Mending the British-made Assam-Mizoram dispute

Source: Times of India, Indian express 


Northeast needs creative solutions like building economic and technology hubs in contested zones. Further, the contested areas should be administered by a central agency to prevent future claims and counter-claims.

  • Recent border clashes on Assam-Mizoram Border and Assam-Meghalaya border points to the failure of central and state governments to solve the boundary issue.
  • Today the borders between Assam-Meghalaya, Assam-Mizoram, Assam-Nagaland and Assam-Arunachal Pradesh are all hotly contested spaces and marked by frequent bloodbaths.

Read moreAssam Mizoram Border Dispute – Explained, Pointwise

Reasons behind continued tensions:
  1. First, the boundary division in colonial times was done to serve the commercial interests of the British. While post-independence, it was more focused on administrative convenience. Thus, in both scenarios, the tribal rights were not given much respect while undertaking the demarcation exercise.
  2. Second, there is a tussle between adherence to the constitutional boundary versus obedience to the cultural boundaryThe people of new states like Mizoram, Meghalaya (which have been carved out of Assam) show greater respect to cultural boundaries. For the tribes of the Northeastern states, the word ‘country’ is restricted to their respective homelands. A nation is a place where they are free to live the way their ancestors lived. However, Assam is tilted towards the constitutional boundaries, which gives it more control over forest regions that have been historically under the control of tribals.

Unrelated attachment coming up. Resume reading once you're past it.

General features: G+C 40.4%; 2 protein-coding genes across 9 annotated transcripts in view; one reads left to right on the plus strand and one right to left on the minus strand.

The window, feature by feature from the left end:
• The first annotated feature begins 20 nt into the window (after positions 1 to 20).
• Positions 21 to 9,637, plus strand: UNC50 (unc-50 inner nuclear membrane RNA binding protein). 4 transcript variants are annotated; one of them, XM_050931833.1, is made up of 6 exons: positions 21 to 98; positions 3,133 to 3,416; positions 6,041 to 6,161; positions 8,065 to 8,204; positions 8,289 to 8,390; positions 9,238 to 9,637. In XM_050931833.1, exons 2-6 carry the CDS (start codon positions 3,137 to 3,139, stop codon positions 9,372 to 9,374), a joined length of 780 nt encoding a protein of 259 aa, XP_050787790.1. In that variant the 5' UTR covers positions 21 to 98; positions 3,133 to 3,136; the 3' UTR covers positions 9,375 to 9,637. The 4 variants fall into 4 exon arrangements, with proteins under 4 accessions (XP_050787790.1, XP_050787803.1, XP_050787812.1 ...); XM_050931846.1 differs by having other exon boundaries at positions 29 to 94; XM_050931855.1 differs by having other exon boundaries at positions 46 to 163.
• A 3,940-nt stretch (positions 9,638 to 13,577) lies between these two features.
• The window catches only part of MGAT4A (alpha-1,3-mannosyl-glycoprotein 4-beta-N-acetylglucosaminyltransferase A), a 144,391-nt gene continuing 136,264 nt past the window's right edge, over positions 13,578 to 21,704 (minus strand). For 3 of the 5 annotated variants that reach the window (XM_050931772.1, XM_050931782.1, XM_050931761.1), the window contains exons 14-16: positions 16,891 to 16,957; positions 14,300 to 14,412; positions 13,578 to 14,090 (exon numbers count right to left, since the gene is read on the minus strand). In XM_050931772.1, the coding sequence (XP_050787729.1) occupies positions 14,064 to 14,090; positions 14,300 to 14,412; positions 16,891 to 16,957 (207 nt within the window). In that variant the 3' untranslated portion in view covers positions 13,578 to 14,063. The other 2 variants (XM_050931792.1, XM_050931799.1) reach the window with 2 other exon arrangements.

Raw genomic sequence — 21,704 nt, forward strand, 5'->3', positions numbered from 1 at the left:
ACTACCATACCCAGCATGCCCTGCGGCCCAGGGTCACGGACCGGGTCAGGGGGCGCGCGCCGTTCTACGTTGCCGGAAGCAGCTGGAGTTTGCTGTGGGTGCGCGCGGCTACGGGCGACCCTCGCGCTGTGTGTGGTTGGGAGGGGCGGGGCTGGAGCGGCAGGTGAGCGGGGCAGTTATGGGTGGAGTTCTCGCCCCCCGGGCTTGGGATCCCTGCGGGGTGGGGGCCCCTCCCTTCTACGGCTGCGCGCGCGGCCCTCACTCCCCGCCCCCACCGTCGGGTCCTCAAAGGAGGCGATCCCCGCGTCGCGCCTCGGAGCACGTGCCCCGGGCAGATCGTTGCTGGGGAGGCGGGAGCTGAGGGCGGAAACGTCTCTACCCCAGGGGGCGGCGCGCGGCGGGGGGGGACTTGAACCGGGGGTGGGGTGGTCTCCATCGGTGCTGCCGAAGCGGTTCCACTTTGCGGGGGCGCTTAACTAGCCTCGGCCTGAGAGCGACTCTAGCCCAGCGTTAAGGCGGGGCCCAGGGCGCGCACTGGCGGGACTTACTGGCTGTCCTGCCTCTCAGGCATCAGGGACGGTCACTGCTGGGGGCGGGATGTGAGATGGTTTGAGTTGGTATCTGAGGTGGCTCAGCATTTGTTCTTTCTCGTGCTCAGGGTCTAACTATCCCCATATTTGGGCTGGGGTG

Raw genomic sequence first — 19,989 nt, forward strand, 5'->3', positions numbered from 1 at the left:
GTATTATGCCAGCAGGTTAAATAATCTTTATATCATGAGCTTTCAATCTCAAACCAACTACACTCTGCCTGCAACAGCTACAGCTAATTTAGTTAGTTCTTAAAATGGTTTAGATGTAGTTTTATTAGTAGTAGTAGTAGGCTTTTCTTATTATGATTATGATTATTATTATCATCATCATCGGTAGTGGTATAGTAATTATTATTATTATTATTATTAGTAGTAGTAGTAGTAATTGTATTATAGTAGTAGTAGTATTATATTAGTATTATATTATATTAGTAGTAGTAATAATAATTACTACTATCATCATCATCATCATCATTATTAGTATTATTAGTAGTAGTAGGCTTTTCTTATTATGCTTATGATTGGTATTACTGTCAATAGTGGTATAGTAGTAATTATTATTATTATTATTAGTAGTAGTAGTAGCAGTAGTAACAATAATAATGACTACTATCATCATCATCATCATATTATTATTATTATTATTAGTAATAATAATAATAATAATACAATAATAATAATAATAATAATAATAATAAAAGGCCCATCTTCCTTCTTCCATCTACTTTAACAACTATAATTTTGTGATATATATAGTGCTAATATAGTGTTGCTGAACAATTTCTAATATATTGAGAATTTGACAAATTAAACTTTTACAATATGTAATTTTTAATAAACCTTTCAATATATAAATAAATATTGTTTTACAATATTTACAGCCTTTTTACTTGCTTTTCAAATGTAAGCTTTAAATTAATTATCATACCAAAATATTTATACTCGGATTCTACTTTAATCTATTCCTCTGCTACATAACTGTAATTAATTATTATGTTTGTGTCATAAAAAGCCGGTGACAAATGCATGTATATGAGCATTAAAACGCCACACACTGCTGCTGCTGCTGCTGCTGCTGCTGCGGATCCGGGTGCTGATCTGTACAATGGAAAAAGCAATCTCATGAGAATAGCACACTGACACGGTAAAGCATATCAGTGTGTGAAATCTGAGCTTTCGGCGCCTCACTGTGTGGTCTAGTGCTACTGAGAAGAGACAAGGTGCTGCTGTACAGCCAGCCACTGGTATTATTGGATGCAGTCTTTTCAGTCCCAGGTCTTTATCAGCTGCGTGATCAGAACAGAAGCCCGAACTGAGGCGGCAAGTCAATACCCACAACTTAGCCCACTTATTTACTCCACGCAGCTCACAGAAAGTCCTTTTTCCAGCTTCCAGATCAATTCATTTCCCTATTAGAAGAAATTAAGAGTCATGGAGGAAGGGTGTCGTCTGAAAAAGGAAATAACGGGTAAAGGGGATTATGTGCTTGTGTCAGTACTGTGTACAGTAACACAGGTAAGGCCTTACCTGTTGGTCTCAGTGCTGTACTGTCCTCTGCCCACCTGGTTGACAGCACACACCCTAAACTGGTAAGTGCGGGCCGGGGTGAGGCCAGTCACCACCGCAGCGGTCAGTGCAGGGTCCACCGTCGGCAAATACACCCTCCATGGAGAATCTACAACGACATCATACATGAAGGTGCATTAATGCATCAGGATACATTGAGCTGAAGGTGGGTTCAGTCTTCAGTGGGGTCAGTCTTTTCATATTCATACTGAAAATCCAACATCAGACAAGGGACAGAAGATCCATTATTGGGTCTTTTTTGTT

3. Third, the state and center governments have failed to focus on long-lasting solutions.
    • In the past, Assam had inflicted economic blockades on Mizoram and Nagaland after every border tussle. No central government has taken these border disputes seriously, much less tried to resolve them. 
Way Ahead:
  • In the past, there were proposals to turn the disputed areas into economic zones, which would benefit the states concerned.
  • Disputed borders can also become educational hubs, IT parks, health centres, and tourist destinations. Here investments can come from DoNER and the benefits will be shared by people on both sides.
  • Further, it would be in the interest of all concerned if these contested areas were administered by a central agency to prevent future claims and counter-claims. 
  • Politically mediated practices of “fixing” borders and enclosure of the forest commons need to be centred around people, their longstanding practices, and concerns for forest commons.
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